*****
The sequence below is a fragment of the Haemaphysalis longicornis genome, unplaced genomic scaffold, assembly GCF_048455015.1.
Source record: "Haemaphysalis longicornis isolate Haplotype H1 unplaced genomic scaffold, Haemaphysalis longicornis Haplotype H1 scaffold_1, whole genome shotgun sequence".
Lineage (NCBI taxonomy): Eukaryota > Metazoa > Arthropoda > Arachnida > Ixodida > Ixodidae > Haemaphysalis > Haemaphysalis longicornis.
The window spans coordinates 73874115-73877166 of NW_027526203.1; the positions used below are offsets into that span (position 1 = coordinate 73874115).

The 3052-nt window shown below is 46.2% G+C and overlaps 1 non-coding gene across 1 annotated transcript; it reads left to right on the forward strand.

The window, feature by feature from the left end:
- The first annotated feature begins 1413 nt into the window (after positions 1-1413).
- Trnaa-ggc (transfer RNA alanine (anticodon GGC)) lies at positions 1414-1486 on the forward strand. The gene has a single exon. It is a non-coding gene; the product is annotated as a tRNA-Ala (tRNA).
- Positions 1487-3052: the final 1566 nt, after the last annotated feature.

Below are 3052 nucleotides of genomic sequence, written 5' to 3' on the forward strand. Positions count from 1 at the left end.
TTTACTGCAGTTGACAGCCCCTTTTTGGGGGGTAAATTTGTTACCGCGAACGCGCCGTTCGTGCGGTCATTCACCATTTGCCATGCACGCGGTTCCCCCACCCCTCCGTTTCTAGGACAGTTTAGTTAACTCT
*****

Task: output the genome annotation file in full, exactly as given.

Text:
The sequence below is a fragment of the Haemaphysalis longicornis genome, unplaced genomic scaffold, assembly GCF_048455015.1.
Source record: "Haemaphysalis longicornis isolate Haplotype H1 unplaced genomic scaffold, Haemaphysalis longicornis Haplotype H1 scaffold_1, whole genome shotgun sequence".
Lineage (NCBI taxonomy): Eukaryota > Metazoa > Arthropoda > Arachnida > Ixodida > Ixodidae > Haemaphysalis > Haemaphysalis longicornis.
The window spans coordinates 73874115-73877166 of NW_027526203.1; the positions used below are offsets into that span (position 1 = coordinate 73874115).

The 3052-nt window shown below is 46.2% G+C and overlaps 1 non-coding gene across 1 annotated transcript; it reads left to right on the forward strand.

The window, feature by feature from the left end:
- The first annotated feature begins 1413 nt into the window (after positions 1-1413).
- Trnaa-ggc (transfer RNA alanine (anticodon GGC)) lies at positions 1414-1486 on the forward strand. The gene has a single exon. It is a non-coding gene; the product is annotated as a tRNA-Ala (tRNA).
- Positions 1487-3052: the final 1566 nt, after the last annotated feature.

Below are 3052 nucleotides of genomic sequence, written 5' to 3' on the forward strand. Positions count from 1 at the left end.
TTTACTGCAGTTGACAGCCCCTTTTTGGGGGGTAAATTTGTTACCGCGAACGCGCCGTTCGTGCGGTCATTCACCATTTGCCATGCACGCGGTTCCCCCACCCCTCCGTTTCTAGGACAGTTTAGTTAACTCT